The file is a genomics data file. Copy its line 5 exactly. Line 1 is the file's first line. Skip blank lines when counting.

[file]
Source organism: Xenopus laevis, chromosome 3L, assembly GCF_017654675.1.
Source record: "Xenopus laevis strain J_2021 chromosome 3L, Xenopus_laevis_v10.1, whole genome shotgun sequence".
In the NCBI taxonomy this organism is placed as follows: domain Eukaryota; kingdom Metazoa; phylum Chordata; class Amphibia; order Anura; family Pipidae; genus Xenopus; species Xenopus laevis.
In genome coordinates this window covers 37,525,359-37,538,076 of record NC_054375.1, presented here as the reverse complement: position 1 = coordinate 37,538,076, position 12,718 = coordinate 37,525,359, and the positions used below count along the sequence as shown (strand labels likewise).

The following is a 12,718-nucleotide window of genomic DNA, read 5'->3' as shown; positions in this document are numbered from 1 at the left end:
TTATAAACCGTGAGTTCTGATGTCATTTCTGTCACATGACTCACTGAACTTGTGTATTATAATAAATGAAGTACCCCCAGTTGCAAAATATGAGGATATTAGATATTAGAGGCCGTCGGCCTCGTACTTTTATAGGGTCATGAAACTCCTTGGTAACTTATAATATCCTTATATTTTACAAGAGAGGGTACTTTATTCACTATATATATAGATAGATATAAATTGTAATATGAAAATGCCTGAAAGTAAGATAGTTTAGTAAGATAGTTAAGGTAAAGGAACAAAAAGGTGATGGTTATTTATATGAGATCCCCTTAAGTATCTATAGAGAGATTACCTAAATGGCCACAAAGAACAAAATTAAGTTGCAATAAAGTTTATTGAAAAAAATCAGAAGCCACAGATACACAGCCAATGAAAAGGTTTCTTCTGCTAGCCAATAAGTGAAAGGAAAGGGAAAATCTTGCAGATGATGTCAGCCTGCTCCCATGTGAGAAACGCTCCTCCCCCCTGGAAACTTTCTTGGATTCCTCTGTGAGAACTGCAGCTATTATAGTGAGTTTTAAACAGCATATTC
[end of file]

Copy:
The following is a 12,718-nucleotide window of genomic DNA, read 5'->3' as shown; positions in this document are numbered from 1 at the left end: